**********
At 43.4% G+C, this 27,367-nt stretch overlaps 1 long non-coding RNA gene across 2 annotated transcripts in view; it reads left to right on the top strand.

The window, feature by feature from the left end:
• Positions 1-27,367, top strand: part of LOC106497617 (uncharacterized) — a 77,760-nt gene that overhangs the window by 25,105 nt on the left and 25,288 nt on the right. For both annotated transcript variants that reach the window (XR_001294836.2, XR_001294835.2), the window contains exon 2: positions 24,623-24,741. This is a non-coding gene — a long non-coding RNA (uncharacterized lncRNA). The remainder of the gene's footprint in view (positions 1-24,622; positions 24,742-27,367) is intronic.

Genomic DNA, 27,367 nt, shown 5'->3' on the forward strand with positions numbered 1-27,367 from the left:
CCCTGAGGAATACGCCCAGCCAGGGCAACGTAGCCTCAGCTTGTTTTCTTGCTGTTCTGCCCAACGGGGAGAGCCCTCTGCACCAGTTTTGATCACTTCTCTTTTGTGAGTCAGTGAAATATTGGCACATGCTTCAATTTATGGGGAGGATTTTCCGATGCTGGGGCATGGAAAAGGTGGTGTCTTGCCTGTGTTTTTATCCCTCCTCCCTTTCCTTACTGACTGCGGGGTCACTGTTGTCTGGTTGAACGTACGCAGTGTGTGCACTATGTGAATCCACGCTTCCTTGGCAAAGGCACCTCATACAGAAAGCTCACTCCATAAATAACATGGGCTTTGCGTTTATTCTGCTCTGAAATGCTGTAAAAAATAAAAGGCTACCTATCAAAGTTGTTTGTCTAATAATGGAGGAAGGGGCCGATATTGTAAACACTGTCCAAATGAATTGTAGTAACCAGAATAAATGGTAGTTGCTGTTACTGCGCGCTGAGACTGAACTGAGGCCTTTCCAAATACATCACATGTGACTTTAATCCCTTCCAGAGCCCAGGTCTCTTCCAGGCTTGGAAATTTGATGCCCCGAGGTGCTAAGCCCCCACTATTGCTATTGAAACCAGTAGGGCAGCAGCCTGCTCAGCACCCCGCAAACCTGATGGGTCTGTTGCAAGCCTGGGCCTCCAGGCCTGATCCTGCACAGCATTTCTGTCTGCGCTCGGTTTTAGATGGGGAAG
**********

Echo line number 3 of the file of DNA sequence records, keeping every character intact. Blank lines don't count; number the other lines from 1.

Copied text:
• Positions 1-27,367, top strand: part of LOC106497617 (uncharacterized) — a 77,760-nt gene that overhangs the window by 25,105 nt on the left and 25,288 nt on the right. For both annotated transcript variants that reach the window (XR_001294836.2, XR_001294835.2), the window contains exon 2: positions 24,623-24,741. This is a non-coding gene — a long non-coding RNA (uncharacterized lncRNA). The remainder of the gene's footprint in view (positions 1-24,622; positions 24,742-27,367) is intronic.